Pressure is mounting on the global oil and gas industry to reduce environmental footprint at the same time as the industry is under significant cost pressure. Since business as usual is not an option, DNV GL has launched two papers to advise the industry on how and where to make impactful changes within financial constraints.
The paper, “A cost-efficient approach to reducing environmental impact” provides a framework for the industry on how to improve environmental sustainability by identifying the most cost-efficient mitigating measures. To demonstrate how the abatement framework can work in practice, DNV GL has also carried out a case study for an offshore asset. The second paper, “CO2 abatement potential for offshore upstream installations” demonstrates the results of a comprehensive case study on how CO2 emissions can be reduced through the implementation of a number of cost-effective measures for offshore production on the Norwegian Continental Shelf (NCS).
Elisabeth Tørstad, CEO, DNV GL – Oil & Gas, says, “Cost management is a top priority for the industry right now but it’s still possible to reduce our environmental footprint without breaking budgets. Cost-effective measures can be implemented across the lifecycle of assets and throughout the supply chain. Our papers will advise and support decisions in this critical area. Greater transparency by the industry on environmental risk management processes and sustainability reporting will give the sector much needed credibility and speed up sustainability improvements as a business advantage.”
The framework proposed in “A cost-efficient approach to reducing environmental impact”, is based on internationally recognised guidelines (IPIECA, API and IOGP) for sustainability reporting. It can also be used alongside other sustainability reporting initiatives or company specific sustainability KPIs. Aligned with UN Sustainable Development Goals for the environment, it covers a wide range of indicators, including emissions to air and discharges to sea (i.e. hydrocarbon spills, produced water, etc) for specific offshore assets. It is based on a three-step integrated approach: reporting and accounting of emissions and discharges; impact and risk assessment; and prioritising cost-efficient environmental improvements.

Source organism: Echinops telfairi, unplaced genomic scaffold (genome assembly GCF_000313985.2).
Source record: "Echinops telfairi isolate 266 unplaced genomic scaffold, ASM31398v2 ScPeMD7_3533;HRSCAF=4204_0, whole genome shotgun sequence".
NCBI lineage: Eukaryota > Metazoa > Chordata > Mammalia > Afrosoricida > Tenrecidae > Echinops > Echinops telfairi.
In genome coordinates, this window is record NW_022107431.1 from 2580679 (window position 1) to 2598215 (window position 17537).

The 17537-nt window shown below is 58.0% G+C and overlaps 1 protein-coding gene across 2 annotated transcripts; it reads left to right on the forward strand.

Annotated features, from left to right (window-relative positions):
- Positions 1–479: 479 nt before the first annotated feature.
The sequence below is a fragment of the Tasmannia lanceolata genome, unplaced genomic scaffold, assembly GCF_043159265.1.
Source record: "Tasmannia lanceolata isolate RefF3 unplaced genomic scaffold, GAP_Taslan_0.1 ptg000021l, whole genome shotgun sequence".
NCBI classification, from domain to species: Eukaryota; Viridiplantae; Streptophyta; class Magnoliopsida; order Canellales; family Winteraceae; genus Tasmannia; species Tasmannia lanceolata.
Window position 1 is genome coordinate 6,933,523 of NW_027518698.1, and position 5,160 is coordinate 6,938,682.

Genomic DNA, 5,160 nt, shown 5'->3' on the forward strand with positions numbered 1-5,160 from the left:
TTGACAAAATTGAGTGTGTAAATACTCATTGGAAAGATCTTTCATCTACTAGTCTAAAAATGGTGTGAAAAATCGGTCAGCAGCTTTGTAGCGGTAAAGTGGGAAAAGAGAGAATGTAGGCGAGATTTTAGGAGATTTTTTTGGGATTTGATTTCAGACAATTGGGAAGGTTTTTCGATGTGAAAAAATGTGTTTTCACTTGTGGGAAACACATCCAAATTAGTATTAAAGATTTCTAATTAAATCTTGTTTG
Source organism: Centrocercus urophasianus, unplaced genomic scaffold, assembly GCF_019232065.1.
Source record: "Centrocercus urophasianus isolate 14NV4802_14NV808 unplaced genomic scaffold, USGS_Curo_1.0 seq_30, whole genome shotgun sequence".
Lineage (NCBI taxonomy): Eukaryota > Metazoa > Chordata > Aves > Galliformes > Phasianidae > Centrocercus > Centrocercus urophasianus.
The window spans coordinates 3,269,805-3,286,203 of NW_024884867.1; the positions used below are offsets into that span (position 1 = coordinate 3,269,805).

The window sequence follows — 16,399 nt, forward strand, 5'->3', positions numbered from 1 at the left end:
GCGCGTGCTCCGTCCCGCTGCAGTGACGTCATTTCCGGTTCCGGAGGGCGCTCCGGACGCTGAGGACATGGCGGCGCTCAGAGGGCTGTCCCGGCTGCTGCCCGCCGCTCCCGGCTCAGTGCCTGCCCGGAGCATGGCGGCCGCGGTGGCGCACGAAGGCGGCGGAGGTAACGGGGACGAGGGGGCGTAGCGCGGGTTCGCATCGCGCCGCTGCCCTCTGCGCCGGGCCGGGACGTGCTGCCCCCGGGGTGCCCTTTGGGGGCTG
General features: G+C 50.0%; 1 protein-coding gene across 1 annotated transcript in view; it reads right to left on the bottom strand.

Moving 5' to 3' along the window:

“Our approach allows better informed decisions to be made on how and where to improve the environmental performance of a single or multiple mix of assets,” explains Tørstad. “This will support operators in reporting and communicating with stakeholders, as well as in their efforts for continuous improvements and benchmarking. It will also increase control and opportunities for improving global environmental risk management.”
The pathway study resulting in the paper “CO2 abatement potential for offshore upstream installations” describes how adopting cost-effective practices could provide a 29% reduction in the current CO2 emissions from offshore production on the NCS whilst also securing significant cost savings. The results took into account efforts already made to lower emissions such as reduced gas flaring activity.
“Despite the NCS being known as best in class when it comes to combating CO2 emissions and footprint, the work we have done with the CO2 abatement reveals that there is still cost effective potential left. The promising and inspiring results are making a profitable case for already available technologies for energy efficiency and storage, and the earlier the measures are implemented for a field production, the greater the cost savings. As around 75% of global oil production in 2040 is projected to come from new fields, it should be possible to reduce CO2 emissions dramatically on a global scale over the next quarter of a century,” adds Tørstad.
In order to ascertain the status of sustainability efforts across oil and gas producing regions and current field developments, DNV GL has also developed a map based on publicly available databases and literature. The map identifies regions and field developments with the most and least potential for improvement on governance and production efficiency. The results are presented in a traffic light system detailing economic, environmental and social performance criteria of resources and production in regions. The results of the benchmark are dynamic and can be used to identify areas for sustainability improvements as well as enable a wider basis for investments decisions.